State licensing delays are unacceptable


Back in April, the Executive Director of the American Nurses Association Illinois, Susan Swart, told my associate Isabel Miller that advanced practice registered nurses are losing their jobs because of ongoing and severe state licensing delays.
Swart said some of those nurses are waiting “a year to 18 months” to get their licenses from the Illinois Department of Financial and Professional Regulation (IDFPR).
“The nurses apply for [jobs] because they're accepting this position and [licensing] is taking so long, they're losing positions,” Swart said.
And it’s not just nurses having problems getting state licenses.
Licensed Social Workers are not required to take a state exam to obtain their state licenses. They self-report background issues, so they aren’t required to undergo state background checks. Their only real licensing requirement is to show they’ve obtained a Master’s Degree in Social Work.
And yet, the Illinois Department of Financial & Professional Regulation still takes three to four months to process license applications for LSWs according to Kyle Hillman with the Illinois chapter of the National Association of Social Workers. The applications are “the easiest thing to review,” Hillman said. It’s basically a rubber stamp operation.
Needless to say, these delays are completely unacceptable. The General Assembly passed legislation last year to give the IDFPR some breathing room on licensing renewals so it could focus its efforts on first-time licenses. And yet, here we (still) are.
In response to Hillman, an IDFPR spokesperson revealed that the agency has only eight workers processing license applications for 80 health-related professions.
That’s an astoundingly low number of employees for the immense task they’re charged with tackling.
For 80 health-related professions?
What the heck?
There are thousands upon untold thousands of people in licensed health-related professions here. No wonder people have to wait months on end for their license approvals.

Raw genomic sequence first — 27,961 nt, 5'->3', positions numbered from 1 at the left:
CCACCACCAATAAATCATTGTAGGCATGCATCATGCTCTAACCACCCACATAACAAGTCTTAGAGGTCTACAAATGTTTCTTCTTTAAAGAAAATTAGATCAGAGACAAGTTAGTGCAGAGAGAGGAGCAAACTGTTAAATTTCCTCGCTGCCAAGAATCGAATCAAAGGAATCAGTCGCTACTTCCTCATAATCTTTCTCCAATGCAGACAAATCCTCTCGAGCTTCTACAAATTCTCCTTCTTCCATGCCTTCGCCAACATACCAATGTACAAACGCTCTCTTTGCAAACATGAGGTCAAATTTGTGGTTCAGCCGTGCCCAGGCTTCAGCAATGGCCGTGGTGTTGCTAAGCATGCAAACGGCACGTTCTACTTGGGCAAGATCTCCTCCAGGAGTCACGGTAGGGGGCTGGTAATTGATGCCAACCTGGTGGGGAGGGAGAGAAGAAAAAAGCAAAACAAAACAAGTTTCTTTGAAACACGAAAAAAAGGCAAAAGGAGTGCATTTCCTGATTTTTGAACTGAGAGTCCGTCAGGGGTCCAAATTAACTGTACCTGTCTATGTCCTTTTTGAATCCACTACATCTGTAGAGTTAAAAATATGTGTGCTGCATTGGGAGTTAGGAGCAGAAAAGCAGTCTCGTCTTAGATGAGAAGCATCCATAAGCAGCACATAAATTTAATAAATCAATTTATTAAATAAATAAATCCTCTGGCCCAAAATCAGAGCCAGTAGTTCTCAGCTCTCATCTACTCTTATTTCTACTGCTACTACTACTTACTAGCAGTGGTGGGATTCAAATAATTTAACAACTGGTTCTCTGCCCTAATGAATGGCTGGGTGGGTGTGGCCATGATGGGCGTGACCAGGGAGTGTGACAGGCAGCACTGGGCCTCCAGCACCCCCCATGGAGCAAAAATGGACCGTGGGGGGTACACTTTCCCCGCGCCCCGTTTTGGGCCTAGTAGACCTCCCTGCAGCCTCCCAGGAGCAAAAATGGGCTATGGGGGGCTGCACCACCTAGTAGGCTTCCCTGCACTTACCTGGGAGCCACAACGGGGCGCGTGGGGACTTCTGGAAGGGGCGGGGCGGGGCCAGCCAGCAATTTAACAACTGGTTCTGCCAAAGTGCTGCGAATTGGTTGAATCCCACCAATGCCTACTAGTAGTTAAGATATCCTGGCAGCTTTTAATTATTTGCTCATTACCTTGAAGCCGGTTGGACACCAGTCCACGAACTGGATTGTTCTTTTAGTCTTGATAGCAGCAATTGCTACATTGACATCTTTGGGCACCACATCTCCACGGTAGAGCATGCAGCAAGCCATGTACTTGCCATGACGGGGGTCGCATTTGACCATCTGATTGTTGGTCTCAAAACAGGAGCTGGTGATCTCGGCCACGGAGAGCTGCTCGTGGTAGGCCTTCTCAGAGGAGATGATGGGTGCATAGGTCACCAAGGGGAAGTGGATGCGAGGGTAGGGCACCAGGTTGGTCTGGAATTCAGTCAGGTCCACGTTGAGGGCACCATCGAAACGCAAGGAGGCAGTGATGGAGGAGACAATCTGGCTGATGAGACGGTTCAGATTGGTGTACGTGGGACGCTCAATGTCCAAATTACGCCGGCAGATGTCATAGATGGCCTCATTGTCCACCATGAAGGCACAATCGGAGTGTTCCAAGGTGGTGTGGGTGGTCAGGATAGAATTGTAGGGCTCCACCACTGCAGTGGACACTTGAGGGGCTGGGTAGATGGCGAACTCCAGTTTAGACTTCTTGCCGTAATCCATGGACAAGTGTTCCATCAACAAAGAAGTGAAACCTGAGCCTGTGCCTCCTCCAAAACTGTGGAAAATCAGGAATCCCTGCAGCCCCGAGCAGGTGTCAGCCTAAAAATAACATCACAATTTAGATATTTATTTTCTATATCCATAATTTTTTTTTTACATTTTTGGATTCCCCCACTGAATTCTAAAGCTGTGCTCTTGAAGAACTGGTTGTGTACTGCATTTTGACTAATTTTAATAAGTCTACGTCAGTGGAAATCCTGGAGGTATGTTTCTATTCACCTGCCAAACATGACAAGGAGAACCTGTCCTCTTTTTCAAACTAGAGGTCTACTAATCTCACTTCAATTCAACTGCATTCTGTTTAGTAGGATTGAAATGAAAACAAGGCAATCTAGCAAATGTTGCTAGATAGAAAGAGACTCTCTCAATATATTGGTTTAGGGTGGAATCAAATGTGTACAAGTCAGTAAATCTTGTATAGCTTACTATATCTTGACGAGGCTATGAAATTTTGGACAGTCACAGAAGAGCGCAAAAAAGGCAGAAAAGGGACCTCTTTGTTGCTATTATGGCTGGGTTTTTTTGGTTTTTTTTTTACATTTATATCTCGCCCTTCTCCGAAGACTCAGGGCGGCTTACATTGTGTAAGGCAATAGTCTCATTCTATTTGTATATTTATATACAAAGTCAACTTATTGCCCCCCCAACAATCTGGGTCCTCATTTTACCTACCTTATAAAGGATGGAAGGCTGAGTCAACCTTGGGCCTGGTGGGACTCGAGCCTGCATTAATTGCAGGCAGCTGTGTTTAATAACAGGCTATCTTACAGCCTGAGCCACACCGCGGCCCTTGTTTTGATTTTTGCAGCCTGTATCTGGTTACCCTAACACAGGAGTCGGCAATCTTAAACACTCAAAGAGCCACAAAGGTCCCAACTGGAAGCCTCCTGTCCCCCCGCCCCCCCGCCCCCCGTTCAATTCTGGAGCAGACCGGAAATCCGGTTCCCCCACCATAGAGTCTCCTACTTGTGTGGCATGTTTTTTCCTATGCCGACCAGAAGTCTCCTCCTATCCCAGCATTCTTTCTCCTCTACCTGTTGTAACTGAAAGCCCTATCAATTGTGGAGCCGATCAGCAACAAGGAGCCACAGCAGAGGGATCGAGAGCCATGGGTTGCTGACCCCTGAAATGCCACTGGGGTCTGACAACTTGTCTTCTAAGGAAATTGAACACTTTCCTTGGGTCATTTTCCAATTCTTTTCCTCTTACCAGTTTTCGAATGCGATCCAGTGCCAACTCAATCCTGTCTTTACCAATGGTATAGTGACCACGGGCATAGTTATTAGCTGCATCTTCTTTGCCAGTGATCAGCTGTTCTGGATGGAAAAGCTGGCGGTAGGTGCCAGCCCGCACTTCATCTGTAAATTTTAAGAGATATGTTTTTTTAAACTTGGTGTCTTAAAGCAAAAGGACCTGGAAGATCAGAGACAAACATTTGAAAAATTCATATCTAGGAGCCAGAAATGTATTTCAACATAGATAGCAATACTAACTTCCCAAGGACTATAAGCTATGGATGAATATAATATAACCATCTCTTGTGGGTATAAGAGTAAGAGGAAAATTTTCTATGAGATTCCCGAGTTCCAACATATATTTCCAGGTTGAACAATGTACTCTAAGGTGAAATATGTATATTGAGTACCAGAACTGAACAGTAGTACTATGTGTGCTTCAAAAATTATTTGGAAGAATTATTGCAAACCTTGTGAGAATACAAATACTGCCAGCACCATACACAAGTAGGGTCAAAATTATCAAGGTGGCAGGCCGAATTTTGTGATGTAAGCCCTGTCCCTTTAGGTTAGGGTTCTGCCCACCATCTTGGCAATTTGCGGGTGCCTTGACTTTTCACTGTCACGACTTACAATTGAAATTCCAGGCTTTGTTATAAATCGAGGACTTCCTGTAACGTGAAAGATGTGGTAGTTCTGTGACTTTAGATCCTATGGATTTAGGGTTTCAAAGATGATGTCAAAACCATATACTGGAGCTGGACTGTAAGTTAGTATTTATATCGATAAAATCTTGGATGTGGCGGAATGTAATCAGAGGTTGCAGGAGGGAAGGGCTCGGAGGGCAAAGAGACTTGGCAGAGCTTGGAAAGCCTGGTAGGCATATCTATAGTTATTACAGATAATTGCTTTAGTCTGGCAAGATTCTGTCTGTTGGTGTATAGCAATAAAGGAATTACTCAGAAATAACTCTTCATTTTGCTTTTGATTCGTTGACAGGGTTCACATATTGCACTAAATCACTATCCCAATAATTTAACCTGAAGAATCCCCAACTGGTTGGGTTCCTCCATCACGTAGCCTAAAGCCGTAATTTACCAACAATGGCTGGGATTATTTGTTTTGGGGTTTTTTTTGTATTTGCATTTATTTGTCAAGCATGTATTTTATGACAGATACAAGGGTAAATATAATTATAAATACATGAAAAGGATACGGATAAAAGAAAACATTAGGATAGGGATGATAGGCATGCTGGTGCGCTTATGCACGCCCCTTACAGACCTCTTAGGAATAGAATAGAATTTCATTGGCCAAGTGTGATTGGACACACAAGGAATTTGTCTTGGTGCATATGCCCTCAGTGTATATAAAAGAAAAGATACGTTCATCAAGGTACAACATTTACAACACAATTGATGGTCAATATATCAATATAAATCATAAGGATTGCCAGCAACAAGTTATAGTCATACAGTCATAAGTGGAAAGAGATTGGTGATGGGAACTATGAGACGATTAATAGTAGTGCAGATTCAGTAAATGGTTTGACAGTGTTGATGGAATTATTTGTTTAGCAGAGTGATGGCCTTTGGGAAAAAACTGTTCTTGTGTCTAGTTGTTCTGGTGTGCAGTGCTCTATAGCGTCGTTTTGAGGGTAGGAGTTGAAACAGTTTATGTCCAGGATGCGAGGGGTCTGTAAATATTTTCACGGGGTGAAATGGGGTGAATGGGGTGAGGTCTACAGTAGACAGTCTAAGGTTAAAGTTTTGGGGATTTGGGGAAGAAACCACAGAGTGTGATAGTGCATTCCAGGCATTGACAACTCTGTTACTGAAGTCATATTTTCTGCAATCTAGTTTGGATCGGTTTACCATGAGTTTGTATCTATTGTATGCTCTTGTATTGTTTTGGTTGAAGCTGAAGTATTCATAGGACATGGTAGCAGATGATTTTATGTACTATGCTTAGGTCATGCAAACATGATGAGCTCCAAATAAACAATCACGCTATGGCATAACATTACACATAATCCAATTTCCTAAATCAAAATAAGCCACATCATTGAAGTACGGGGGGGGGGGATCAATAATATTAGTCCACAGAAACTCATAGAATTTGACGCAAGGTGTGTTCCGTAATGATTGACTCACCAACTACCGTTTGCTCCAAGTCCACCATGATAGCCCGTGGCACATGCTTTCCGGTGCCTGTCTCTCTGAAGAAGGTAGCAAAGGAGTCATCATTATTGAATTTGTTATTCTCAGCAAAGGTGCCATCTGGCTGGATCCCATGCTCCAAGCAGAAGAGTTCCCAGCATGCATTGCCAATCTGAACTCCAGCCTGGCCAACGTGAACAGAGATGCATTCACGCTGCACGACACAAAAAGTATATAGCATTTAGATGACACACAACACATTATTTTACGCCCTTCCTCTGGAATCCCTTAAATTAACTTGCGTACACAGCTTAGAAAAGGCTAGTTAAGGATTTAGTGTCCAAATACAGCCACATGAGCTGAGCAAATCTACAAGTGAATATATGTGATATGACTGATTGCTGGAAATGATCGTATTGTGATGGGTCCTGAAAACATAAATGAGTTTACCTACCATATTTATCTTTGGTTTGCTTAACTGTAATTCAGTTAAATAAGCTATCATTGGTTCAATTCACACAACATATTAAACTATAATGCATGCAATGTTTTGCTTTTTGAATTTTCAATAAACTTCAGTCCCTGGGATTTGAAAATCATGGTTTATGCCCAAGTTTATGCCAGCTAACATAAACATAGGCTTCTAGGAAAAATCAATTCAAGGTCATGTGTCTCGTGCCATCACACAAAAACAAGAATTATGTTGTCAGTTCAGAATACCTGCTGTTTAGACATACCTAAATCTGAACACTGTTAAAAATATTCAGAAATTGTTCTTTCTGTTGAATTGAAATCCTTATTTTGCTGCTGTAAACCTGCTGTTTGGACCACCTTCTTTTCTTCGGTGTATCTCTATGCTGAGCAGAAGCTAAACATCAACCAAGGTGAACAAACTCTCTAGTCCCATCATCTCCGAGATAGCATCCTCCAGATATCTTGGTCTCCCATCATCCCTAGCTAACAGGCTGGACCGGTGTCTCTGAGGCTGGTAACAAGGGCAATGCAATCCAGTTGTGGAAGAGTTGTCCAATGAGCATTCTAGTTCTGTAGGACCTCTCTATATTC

Up until that response, IDFPR would only say the agency was “under-staffed” when groups like the NASW tried to find out how many employees it had assigned to process applications. Now those groups know, and they’re not happy.
The IDFPR also previously refused to tell the NASW if it was separately processing the no-brainer Licensed Social Workers applications to speed things along. But the agency’s statement admitted the social worker apps were in the big pile along with all the other health-related professions. That makes no sense. Take a few days and get the easy stuff out of the way, for crying out loud.
Gov. JB Pritzker has talked a good game about workforce development. But it does no good to help train and attract nurses, social workers and a host of other much-needed professionals if his licensing agency can’t even figure out how to deal with fruit that is literally sitting on the ground, let alone the low-hanging variety.
The IDFPR spokesperson claimed the Licensed Social Worker processing time is down 60 percent from eight months ago. But it’s still a ridiculously long wait.
Gov. Pritzker’s proposed state budget includes money “for the procurement of a new licensing system,” for IDFPR, but that project is way behind schedule.
Last year, the legislature gave IDFPR three months to build a new computer software system and then have that system up and running in three months. Well, the department is now at its deadline to have the system running, but it hasn’t yet even finished the procurement process to buy the software.
And the governor’s proposed budget would only increase IDFPR’s headcount by a mere 28 people across the department’s four divisions (after significant hiring this fiscal year).
Meanwhile, a February report by the Illinois Economic Policy Institute’s “The Illinois Update” revealed that more than half of Illinois registered nurses are over the age of 55, and a third say they plan to leave the profession within 12 months. As a result, the report claimed that Illinois “is projected to see an RN shortage of 15,000 by 2025.”
Last week, the General Assembly passed a bill (HB5047) which would extend the time period that license-pending practical nurses and license-pending registered nurses could work to six months, up from three, before their employment is terminated. But even that may not be enough time for IDFPR.
According to the governor’s proposed budget, the number of licensed professionals outside of cannabis is expected to be 1.35 million people by the end of next fiscal year. But that relies on the state getting its act together.
Rich Miller also publishes Capitol Fax, a daily political newsletter, and